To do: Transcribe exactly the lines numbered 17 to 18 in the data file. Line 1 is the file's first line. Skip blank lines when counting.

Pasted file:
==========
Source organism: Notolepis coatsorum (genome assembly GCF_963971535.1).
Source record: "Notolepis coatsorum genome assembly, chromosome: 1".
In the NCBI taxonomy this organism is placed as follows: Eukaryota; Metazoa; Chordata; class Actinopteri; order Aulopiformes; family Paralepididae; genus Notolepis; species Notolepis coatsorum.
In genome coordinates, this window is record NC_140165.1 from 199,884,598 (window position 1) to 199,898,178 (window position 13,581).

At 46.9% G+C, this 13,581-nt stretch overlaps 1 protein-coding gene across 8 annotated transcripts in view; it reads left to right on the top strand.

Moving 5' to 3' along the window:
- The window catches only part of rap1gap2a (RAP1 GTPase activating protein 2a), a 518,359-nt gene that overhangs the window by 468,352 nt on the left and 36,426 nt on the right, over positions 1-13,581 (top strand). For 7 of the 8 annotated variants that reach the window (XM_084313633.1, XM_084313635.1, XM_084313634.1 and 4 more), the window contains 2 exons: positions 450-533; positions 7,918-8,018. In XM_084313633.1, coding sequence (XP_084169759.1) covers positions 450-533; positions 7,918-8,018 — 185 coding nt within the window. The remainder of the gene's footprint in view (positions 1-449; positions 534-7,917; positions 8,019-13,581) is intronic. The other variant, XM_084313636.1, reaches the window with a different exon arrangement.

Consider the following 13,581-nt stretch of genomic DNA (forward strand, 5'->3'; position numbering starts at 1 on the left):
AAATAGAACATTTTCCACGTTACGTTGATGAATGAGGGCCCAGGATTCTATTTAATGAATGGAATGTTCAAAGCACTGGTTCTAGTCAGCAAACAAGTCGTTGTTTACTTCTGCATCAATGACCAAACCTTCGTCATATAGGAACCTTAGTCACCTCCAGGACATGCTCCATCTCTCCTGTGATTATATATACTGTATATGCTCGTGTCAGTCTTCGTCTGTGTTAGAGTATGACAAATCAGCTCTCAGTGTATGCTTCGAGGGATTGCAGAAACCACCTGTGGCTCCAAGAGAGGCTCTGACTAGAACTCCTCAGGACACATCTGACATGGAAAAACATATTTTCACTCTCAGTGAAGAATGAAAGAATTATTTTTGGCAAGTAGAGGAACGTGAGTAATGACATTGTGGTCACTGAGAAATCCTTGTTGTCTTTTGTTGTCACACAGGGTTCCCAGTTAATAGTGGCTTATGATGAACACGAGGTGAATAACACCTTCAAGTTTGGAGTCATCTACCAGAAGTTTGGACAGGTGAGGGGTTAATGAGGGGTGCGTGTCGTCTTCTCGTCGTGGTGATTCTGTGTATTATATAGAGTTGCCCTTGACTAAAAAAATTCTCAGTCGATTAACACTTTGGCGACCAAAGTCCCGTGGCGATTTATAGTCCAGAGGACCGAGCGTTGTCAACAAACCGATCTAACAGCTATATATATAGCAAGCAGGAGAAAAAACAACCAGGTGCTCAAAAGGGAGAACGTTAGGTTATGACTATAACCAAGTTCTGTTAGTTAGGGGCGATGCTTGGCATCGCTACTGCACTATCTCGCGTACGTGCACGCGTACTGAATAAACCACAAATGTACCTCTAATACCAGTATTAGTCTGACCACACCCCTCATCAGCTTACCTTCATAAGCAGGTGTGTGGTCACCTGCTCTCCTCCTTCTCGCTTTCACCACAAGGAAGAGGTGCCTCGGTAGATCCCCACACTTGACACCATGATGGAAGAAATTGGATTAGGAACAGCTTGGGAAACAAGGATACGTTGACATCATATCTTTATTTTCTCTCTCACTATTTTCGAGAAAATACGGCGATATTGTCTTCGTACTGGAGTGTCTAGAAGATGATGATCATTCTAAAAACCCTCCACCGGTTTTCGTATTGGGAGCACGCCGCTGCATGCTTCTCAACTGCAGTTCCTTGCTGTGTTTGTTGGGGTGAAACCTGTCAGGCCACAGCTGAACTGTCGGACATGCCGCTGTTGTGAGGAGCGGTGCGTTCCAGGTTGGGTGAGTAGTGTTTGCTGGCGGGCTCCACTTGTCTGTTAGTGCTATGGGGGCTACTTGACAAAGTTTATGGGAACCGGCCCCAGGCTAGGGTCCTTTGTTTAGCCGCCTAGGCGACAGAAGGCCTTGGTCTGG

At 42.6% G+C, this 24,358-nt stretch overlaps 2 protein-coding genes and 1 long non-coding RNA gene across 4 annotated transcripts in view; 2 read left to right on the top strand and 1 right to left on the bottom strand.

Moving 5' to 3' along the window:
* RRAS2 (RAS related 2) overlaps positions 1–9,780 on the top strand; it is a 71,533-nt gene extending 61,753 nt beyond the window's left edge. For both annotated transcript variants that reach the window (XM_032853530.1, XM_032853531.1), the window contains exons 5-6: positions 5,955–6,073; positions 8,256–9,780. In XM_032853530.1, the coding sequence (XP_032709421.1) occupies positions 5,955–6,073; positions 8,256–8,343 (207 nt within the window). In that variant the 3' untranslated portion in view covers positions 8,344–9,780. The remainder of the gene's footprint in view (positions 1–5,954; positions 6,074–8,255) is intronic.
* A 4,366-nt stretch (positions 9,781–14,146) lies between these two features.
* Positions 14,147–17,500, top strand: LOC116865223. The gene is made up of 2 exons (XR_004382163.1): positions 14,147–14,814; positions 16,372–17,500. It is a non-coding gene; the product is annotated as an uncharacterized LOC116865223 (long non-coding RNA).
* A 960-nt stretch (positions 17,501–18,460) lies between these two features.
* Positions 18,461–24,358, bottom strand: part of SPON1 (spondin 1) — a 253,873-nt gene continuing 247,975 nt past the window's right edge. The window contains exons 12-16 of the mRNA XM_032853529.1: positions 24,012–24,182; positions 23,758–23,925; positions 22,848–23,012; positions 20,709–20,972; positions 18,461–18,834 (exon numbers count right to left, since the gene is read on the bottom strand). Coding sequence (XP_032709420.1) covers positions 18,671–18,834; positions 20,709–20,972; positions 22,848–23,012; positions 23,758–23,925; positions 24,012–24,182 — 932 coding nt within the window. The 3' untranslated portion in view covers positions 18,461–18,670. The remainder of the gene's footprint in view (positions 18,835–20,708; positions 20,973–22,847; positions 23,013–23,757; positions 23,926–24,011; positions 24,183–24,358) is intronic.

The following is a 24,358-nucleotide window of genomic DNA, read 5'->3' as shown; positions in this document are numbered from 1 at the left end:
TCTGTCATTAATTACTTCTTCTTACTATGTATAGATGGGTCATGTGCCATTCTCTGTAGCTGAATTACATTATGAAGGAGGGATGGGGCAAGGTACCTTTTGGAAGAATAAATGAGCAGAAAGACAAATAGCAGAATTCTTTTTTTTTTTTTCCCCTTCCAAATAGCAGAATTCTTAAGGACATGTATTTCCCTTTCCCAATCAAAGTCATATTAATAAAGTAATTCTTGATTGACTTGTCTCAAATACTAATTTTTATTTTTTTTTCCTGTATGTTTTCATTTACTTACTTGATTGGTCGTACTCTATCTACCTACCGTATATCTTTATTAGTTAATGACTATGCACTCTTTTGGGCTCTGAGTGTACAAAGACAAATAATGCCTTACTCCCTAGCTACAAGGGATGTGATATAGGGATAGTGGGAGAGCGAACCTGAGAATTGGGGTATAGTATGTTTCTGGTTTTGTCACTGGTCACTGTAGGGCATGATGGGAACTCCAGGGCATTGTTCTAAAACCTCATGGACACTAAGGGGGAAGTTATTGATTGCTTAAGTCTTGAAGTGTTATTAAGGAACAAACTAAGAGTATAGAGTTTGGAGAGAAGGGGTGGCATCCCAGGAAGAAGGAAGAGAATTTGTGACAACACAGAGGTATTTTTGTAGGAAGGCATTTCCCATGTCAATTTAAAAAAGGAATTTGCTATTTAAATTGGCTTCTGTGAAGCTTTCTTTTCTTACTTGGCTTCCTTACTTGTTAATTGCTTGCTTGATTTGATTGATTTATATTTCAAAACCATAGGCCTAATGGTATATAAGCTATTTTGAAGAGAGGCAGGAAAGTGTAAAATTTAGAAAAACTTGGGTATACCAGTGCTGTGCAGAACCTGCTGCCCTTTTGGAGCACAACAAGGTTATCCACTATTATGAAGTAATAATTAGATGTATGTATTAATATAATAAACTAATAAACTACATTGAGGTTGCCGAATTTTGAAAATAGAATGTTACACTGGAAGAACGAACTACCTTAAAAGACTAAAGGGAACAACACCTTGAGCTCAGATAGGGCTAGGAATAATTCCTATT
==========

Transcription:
The following is a 24,358-nucleotide window of genomic DNA, read 5'->3' as shown; positions in this document are numbered from 1 at the left end:
TCTGTCATTAATTACTTCTTCTTACTATGTATAGATGGGTCATGTGCCATTCTCTGTAGCTGAATTACATTATGAAGGAGGGATGGGGCAAGGTACCTTTTGGAAGAATAAATGAGCAGAAAGACAAATAGCAGAATTCTTTTTTTTTTTTTCCCCTTCCAAATAGCAGAATTCTTAAGGACATGTATTTCCCTTTCCCAATCAAAGTCATATTAATAAAGTAATTCTTGATTGACTTGTCTCAAATACTAATTTTTATTTTTTTTTCCTGTATGTTTTCATTTACTTACTTGATTGGTCGTACTCTATCTACCTACCGTATATCTTTATTAGTTAATGACTATGCACTCTTTTGGGCTCTGAGTGTACAAAGACAAATAATGCCTTACTCCCTAGCTACAAGGGATGTGATATAGGGATAGTGGGAGAGCGAACCTGAGAATTGGGGTATAGTATGTTTCTGGTTTTGTCACTGGTCACTGTAGGGCATGATGGGAACTCCAGGGCATTGTTCTAAAACCTCATGGACACTAAGGGGGAAGTTATTGATTGCTTAAGTCTTGAAGTGTTATTAAGGAACAAACTAAGAGTATAGAGTTTGGAGAGAAGGGGTGGCATCCCAGGAAGAAGGAAGAGAATTTGTGACAACACAGAGGTATTTTTGTAGGAAGGCATTTCCCATGTCAATTTAAAAAAGGAATTTGCTATTTAAATTGGCTTCTGTGAAGCTTTCTTTTCTTACTTGGCTTCCTTACTTGTTAATTGCTTGCTTGATTTGATTGATTTATATTTCAAAACCATAGGCCTAATGGTATATAAGCTATTTTGAAGAGAGGCAGGAAAGTGTAAAATTTAGAAAAACTTGGGTATACCAGTGCTGTGCAGAACCTGCTGCCCTTTTGGAGCACAACAAGGTTATCCACTATTATGAAGTAATAATTAGATGTATGTATTAATATAATAAACTAATAAACTACATTGAGGTTGCCGAATTTTGAAAATAGAATGTTACACTGGAAGAACGAACTACCTTAAAAGACTAAAGGGAACAACACCTTGAGCTCAGATAGGGCTAGGAATAATTCCTATT